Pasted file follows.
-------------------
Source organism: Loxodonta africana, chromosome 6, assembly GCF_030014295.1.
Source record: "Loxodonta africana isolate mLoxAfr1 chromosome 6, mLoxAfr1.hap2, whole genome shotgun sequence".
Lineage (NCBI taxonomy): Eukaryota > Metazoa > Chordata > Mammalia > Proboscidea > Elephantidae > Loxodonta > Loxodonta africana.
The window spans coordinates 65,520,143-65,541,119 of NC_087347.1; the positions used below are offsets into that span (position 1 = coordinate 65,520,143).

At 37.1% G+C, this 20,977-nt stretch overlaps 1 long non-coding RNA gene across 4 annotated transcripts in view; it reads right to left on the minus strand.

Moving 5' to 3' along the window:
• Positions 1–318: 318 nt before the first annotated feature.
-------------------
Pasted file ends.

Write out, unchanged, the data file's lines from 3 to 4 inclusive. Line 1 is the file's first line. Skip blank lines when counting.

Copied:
Lineage (NCBI taxonomy): Eukaryota > Metazoa > Chordata > Mammalia > Proboscidea > Elephantidae > Loxodonta > Loxodonta africana.
The window spans coordinates 65,520,143-65,541,119 of NC_087347.1; the positions used below are offsets into that span (position 1 = coordinate 65,520,143).